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Quebrada de Humahuaca - Remains of ancient cultures in a colorful Andes valley (31 May)

Interesting Facts about Quebrada de Humahuaca

RUTA 9 SHOOTS NORTH of San Salvador de Jujuy in Argentina’s lonesome, northwestern reaches. This region evokes a beautiful last-frontier quality with its long, cactus-dotted valley carved over millennia by the Río Grande. It’s the coloring that stands out first, craggy rock walls banded in vibrant reds, yellows, oranges, pinks, and blues, as if a crazy artist went to work with a broad brush and a madcap vision. The Cerro de los Siete Colores (Hill of Seven Colors), just outside Purmamarca, and Serranía de Hornocal, near Humahuaca, with vivid, wave-shaped rock formations, are two striking examples of this phenomenon.
But arid natural beauty is not the foremost reason for this region’s fame. Remote as it seems, the valley was used as one of the world’s oldest trade routes, and people have lived and traveled and exchanged ideas in it for 10,000 years. Stone-walled terraces, built by early agricultural societies and thought to be 1,500 years old, are still in use today at Coctaca. Later generations of indigenous people also learned the art of ceramics, and cultivated crops like corn, potatoes, and quinoa.
In the 15th century, the Inca folded the region into their empire, and then the treasure-seeking Spaniards invaded it in the 16th century. There are still traces of both occupiers: Among the Inca vestiges are three mummified children found in a perfect state of preservation 22,110 feet (6,739 m) up Llullaillaco mountain, where they had been sacrificed in a religious ritual. They’re part of a poignant display at Salta’s excellent High Mountain Archaeological Museum. The Spanish left behind distinctive colonial architecture like neat adobe houses and squat Hispanic churches. The golden altar at Capilla de San Francisco de Paula in Uquía is particularly stunning.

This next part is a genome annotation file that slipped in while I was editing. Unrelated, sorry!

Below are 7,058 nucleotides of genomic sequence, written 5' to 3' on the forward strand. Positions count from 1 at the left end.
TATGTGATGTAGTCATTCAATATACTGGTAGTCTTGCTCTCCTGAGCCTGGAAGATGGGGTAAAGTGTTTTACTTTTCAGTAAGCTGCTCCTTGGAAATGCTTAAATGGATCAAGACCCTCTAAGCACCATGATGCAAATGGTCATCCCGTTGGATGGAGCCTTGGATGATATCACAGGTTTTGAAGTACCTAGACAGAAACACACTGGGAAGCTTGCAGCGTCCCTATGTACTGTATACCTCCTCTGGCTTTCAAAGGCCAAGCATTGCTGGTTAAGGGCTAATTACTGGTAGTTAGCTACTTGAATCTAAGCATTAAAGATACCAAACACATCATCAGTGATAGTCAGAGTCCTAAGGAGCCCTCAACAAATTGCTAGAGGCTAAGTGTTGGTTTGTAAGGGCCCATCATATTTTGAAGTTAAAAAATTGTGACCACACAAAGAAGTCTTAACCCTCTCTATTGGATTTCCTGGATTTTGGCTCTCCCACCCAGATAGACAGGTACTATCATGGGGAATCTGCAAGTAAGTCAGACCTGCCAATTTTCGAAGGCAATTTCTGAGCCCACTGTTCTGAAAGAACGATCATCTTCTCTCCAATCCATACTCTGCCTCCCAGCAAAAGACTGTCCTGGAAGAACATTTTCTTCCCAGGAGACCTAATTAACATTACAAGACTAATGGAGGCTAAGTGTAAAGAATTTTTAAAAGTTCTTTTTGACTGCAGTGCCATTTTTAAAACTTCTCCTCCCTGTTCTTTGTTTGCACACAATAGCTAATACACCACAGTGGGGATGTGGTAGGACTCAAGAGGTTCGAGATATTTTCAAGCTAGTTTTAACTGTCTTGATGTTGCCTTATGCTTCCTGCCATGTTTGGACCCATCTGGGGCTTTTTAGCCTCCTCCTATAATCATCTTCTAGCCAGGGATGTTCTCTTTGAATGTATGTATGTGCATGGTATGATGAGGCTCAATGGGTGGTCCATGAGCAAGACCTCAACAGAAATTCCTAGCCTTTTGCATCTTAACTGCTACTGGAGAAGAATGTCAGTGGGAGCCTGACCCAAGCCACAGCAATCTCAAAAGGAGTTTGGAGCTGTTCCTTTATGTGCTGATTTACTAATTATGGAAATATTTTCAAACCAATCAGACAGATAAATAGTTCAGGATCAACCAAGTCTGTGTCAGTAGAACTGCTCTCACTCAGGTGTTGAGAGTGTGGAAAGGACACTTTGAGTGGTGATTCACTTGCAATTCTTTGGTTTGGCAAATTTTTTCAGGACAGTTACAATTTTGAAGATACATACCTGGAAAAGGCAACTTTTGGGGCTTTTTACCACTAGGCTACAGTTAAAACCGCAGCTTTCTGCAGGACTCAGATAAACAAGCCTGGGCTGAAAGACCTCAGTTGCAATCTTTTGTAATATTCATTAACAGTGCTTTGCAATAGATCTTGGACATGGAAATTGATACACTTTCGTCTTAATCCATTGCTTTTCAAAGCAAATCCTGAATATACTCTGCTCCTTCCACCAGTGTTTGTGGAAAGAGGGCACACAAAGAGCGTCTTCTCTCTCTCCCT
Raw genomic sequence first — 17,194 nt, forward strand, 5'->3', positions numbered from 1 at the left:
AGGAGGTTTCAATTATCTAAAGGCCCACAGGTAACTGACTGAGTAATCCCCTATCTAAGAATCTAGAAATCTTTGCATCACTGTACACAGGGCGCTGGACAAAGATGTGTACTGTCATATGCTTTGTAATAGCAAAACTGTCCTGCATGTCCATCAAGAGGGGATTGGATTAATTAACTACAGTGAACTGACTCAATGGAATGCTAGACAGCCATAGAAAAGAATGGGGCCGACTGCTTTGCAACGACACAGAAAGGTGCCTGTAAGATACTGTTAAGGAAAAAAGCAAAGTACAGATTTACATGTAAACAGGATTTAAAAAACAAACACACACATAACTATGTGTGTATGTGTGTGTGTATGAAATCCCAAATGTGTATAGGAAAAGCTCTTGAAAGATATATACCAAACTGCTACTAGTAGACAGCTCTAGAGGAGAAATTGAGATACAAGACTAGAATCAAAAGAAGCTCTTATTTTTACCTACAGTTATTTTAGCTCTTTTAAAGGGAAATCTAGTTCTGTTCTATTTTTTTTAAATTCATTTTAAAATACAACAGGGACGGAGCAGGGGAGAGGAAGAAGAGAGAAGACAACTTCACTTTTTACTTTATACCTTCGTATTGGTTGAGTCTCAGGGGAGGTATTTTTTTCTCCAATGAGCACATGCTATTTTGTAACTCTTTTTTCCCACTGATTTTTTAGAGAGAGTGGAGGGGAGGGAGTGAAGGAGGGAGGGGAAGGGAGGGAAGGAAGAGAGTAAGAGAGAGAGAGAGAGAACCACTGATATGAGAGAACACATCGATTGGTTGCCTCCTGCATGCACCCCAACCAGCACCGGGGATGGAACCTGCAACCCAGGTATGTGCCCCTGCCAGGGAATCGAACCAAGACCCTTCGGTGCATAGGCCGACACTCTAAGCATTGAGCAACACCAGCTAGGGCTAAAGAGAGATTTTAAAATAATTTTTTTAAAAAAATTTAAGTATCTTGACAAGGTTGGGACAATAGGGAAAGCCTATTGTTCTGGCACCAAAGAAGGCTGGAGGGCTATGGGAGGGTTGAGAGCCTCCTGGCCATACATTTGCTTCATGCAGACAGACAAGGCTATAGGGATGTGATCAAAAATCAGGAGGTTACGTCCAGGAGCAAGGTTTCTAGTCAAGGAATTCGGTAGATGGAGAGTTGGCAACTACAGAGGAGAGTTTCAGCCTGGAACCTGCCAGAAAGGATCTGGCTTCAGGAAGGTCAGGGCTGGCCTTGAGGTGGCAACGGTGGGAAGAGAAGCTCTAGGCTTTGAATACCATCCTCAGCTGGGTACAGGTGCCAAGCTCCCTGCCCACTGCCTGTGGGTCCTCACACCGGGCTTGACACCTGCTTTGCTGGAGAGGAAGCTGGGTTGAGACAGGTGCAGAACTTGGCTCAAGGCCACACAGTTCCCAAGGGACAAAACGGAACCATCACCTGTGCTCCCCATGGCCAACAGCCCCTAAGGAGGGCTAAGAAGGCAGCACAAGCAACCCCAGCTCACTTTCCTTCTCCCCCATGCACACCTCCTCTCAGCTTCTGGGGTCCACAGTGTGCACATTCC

Despite foreign invasions, the original cultures of this region were never obliterated. Just poke into the string of villages lining the Río Grande canyon—Purmamarca, Maimará, Tilcara, and Humahuaca—and you’ll discover traces of that indigenous heritage everywhere, in age-old festivals, spirituality, arts, healing practices, and language. Even the cuisine reflects long-ago traditions.
The best time to experience the legacy of the native people of Quebrada de Humahuaca is August 1, when Pachamama (Mother Earth) is celebrated for her year-round beneficence with gifts left on roadside altars. The best potatoes, corn, and meat are cooked in a stew that is buried in the ground, along with cigarettes, coca leaves, and alcohol. This is a gesture of feeding the earth, upon which the people rely for sustenance.

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